[jp,mf,G?] In "Heavenly Creatures" we see Pauline receiving a 1953 diary during Christmas 1952, and another 1954 diary at Christmas 1953. The voiceover is Pauline reading excerpts from her diary.
In reality, both girls may have kept diaries, according to persistent rumour. Quotations from both were entered into evidence during their trial (see 7.6) but it turns out that the quotes from Juliet's diary were simply misrepresentations of evidence during the trial. There is no physical evidence, officially, that Juliet ever kept a diary, though in real life Pauline Parker referred to Juliet Hulme's diary in many places in her own. Persistent and published rumour has Juliet's diary and writings being destroyed at Ilam on the night of June 22, 1954.
Jackson, ever the imp, actually has Juliet writing in a bound journal/exercise book during her stay in the sanatorium, and there is a bound journal on her bedtable in several scenes in the sanatorium and at Ilam. Pauline actually reads silently from the journal, briefly, when she comes to visit Juliet in the sanatorium.
[jp] Pauline received a "Whitcombe's New Zealand Handy Diary," both times, for Christmas.
[jp] Her father, Herbert Rieper, judging by his comments as Pauline unwrapped her Christmas present. This is true and particularly ironic, since Herbert Rieper gave permission for the police to search for, read and confiscate Pauline's diaries in real life.
[jp] Pauline is shown writing in her diary in the evenings. This is accurate. Sometimes she was in her bed, sometimes she was lying on her bed, sometimes she was seated at her desk. She wrote in ink, using a pen.
Another remarkable example of attention to detail: We actually see Pauline writing a few entries onto the pages of her diary, and Jackson has Melanie Lynskey mimic quite precisely the real Pauline's style of writing and her format of writing on the page.
Pauline's lettering and annotation of the final diary entry is an almost exact reproduction of the actual diary page, which was photographed and entered into evidence at the trial. See 7.4 for more information about the real diaries.
[jp] Juliet was relating the story she and Pauline were writing, to be sent to New York for eventual publication:
"So, in a blazing fury, Charles runs Lancelot Trelawney through with his sword, leaving Deborah free to accept Charles' proposal of marriage."
This is a reasonable facsimile of surviving fragments of the girls' fiction (see 7.4.1).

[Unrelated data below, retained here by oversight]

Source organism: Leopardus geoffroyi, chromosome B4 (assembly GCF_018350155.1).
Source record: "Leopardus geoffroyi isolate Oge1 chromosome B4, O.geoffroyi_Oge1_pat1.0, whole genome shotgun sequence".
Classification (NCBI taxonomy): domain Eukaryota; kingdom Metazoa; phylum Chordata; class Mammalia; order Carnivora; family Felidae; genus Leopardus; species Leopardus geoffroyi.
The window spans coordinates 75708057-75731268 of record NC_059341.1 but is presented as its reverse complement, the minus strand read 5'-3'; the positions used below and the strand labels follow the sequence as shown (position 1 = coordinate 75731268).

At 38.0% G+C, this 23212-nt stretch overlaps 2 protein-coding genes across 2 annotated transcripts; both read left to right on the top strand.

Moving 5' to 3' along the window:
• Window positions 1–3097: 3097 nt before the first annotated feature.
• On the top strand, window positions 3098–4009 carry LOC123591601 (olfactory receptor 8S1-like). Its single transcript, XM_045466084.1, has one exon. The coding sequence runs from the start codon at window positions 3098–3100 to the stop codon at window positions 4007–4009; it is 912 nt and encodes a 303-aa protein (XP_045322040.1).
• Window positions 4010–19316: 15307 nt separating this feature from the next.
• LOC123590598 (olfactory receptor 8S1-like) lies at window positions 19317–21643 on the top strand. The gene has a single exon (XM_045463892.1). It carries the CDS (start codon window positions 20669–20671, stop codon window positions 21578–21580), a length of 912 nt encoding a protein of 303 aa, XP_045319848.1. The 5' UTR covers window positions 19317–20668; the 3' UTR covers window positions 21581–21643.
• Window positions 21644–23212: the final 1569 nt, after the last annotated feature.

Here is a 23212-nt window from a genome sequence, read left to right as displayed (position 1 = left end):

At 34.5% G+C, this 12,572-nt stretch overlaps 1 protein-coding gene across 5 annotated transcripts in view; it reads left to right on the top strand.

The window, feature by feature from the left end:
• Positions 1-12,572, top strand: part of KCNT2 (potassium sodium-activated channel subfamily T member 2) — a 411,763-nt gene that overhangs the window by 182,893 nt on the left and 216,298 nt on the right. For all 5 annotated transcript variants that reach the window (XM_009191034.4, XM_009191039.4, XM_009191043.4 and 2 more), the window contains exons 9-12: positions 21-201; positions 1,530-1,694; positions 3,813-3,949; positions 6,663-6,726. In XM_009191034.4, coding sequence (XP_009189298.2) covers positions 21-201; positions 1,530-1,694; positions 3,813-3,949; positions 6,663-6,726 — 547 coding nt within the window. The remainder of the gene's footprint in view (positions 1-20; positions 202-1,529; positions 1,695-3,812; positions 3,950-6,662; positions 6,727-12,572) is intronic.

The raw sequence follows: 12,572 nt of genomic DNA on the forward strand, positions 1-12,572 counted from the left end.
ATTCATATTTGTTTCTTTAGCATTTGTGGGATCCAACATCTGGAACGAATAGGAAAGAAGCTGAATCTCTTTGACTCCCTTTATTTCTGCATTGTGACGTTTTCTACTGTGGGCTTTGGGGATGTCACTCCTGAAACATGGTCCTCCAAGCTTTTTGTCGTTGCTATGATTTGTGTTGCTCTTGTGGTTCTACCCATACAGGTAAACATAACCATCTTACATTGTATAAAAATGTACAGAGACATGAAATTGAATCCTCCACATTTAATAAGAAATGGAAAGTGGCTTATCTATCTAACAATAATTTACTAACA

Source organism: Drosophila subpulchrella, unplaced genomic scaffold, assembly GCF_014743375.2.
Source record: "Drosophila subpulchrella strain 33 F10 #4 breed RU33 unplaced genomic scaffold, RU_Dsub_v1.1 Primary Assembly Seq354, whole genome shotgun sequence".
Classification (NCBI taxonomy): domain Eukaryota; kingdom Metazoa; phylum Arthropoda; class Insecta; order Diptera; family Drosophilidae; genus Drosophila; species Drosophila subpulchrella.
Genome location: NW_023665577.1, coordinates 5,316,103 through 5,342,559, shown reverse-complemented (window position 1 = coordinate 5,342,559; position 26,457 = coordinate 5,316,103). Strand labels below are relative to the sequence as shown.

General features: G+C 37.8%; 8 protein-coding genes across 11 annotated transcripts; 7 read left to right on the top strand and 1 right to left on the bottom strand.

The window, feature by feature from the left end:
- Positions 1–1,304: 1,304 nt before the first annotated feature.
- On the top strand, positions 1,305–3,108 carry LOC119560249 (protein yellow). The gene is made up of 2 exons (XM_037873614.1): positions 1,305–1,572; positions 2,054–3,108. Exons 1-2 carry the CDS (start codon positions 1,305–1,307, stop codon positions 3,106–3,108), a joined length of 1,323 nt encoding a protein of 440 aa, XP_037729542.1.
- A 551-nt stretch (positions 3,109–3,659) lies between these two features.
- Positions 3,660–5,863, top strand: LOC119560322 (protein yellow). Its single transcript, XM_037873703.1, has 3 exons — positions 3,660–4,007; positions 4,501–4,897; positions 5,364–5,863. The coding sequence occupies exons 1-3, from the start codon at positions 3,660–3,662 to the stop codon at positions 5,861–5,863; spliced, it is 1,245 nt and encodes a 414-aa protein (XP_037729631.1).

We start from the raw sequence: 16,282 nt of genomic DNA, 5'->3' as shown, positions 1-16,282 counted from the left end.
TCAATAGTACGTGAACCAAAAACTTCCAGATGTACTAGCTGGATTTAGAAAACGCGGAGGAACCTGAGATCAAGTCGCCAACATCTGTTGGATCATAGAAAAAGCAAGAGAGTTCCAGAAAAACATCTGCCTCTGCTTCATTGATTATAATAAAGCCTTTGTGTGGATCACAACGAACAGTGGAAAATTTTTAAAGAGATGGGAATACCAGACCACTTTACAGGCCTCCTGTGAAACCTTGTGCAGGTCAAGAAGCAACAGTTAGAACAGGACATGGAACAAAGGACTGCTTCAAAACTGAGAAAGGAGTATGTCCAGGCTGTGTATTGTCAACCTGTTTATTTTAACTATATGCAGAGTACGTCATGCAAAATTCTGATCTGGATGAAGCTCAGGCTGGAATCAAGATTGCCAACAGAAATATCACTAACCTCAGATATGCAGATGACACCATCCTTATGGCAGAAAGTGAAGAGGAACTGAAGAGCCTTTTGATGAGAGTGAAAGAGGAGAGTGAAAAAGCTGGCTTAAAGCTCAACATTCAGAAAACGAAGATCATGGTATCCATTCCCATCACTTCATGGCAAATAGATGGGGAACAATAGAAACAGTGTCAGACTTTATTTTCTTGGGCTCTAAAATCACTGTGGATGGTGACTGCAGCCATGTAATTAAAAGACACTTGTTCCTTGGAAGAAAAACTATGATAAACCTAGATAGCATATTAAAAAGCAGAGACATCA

Bert suggested he be signed up for an advance copy.
[jp] "Charles clutches his wounded shoulder as he gallops into the courtyard. Deborah awaits his return in their private boudoir at the very top of the tower. He smells her scent from fifty paces and urges his steed onward. He flings open the door and launches himself at the bed, ravishing her!"
Judging from surviving fragments of the girls' fiction, section 7.4.1, I may not have used quite enough exclamation marks in punctuating that quote...
[jp] "The Empress Deborah has the most enormous difficulty fending off her husband, who tries to have his way with her morning, noon and night!"
"However, the Queen's biggest problem is her renegade child, Diello, who has proven to be an uncontrollable little blighter who slaughters his nannies whenever the fancy takes him!"
[jp] Pauline wrote letters (as Charles) to Juliet (as Deborah) during Juliet's four-month confinement in the TB sanatorium in 1953. Pauline also wrote letters, as herself, to Juliet at the same time. "Heavenly Creatures" paints this correspondence as being the result of Pauline's "brainwave" arising from her despair at Juliet's falling ill and their being separated.
Juliet wrote letters (as Deborah) to Pauline (as Charles) during her stay at the sanatorium, and she wrote letters as herself to Pauline. Pauline noted that Juliet "has entered into the spirit of the thing greatly." I love that line, for some reason. Both great lines come directly from Pauline's real diaries.
Juliet's parents wrote to Juliet from abroad while Juliet was confined in the sanatorium. Juliet left those letters unopened "for a rainy day," she told Honora during a visit.
In reality, the girls' letter writing was apparently much more extensive and protracted than shown in the film. The girls' letters were also important pieces of evidence used against them in court.
And, in real life, Anne Perry has placed enormous weight and importance on this correspondence from Pauline during Juliet's confinement in the sanatorium. Ms Perry has frequently called it "a lifeline" in her recent interviews, stressing that this correspondence with Pauline was her only contact with the outside world during a "very sad and lonely time." Jackson and Walsh could not have known of Ms Perry's perspective on this when they wrote the screenplay, of course. It is a bit of a pity that we don't get a greater emphasis on this written communication in "Heavenly Creatures," though what we do get is delightful.